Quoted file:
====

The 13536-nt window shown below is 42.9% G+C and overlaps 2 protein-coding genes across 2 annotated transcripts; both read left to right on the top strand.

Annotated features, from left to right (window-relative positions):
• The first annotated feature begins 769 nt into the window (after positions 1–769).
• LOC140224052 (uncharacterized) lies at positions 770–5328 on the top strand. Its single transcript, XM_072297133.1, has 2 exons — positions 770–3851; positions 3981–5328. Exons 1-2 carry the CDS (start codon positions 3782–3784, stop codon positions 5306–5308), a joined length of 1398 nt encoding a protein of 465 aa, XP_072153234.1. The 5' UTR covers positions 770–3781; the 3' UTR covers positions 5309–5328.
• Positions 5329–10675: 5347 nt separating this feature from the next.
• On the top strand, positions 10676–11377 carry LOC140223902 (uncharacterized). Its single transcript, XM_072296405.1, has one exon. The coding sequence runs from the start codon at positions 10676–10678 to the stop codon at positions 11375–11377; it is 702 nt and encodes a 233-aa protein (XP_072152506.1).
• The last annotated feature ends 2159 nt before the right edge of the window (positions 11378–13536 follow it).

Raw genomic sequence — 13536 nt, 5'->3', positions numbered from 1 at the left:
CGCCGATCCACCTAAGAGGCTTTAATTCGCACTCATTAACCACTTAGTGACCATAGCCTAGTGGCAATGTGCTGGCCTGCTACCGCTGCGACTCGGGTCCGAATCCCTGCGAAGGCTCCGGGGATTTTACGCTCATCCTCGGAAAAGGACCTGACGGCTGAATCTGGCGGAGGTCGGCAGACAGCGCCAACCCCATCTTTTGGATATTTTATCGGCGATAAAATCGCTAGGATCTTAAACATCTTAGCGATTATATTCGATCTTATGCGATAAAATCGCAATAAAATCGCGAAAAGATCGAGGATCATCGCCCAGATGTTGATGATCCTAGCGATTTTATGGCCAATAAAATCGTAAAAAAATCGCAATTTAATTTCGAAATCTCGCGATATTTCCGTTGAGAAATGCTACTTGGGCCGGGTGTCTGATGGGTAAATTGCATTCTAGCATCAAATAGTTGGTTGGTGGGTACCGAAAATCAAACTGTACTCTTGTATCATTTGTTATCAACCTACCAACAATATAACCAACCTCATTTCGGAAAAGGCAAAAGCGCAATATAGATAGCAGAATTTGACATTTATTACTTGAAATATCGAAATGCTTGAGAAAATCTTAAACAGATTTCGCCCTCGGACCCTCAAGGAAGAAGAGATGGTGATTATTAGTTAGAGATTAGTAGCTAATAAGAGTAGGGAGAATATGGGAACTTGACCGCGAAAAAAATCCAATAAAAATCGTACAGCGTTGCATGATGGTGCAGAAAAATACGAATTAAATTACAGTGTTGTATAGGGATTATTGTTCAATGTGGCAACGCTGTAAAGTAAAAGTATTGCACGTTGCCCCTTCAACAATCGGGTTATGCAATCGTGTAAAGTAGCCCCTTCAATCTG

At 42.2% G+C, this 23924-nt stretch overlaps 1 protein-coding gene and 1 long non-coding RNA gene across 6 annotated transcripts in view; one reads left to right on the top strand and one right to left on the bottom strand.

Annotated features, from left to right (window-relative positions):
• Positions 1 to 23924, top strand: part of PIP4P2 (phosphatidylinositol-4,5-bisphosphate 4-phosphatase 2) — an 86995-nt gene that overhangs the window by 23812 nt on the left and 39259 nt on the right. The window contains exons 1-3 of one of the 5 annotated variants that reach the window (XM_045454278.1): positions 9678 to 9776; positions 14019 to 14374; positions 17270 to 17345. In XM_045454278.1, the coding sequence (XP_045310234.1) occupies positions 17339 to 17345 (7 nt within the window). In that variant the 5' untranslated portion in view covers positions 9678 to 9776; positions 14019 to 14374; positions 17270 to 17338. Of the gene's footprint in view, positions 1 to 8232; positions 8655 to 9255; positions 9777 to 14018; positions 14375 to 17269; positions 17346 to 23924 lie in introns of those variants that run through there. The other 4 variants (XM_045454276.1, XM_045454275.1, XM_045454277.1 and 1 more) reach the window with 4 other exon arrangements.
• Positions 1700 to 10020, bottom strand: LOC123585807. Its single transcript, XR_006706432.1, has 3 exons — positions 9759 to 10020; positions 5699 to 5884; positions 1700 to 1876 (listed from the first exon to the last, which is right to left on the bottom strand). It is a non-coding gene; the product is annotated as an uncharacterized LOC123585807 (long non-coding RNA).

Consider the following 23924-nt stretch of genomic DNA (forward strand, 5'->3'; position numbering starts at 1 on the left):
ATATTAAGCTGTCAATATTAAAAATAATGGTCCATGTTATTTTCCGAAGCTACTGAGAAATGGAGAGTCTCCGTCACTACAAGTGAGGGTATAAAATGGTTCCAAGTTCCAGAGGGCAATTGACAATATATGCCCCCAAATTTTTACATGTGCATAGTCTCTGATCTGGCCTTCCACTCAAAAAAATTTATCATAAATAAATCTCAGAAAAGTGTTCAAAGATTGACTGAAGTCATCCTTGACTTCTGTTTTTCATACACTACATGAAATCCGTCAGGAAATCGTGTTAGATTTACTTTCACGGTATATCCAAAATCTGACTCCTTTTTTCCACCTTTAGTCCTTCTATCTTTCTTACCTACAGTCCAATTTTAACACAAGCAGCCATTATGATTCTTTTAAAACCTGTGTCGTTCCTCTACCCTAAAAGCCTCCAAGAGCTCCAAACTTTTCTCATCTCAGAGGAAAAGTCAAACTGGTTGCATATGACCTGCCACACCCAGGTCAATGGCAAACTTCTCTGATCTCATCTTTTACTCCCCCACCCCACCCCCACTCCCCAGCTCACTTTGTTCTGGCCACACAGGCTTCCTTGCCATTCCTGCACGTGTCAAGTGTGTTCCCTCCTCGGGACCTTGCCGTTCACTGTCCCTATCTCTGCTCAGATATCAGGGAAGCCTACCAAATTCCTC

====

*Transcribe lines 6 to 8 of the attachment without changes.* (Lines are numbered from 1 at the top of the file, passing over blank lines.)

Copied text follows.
• On the top strand, positions 10676–11377 carry LOC140223902 (uncharacterized). Its single transcript, XM_072296405.1, has one exon. The coding sequence runs from the start codon at positions 10676–10678 to the stop codon at positions 11375–11377; it is 702 nt and encodes a 233-aa protein (XP_072152506.1).
• The last annotated feature ends 2159 nt before the right edge of the window (positions 11378–13536 follow it).

Raw genomic sequence — 13536 nt, 5'->3', positions numbered from 1 at the left: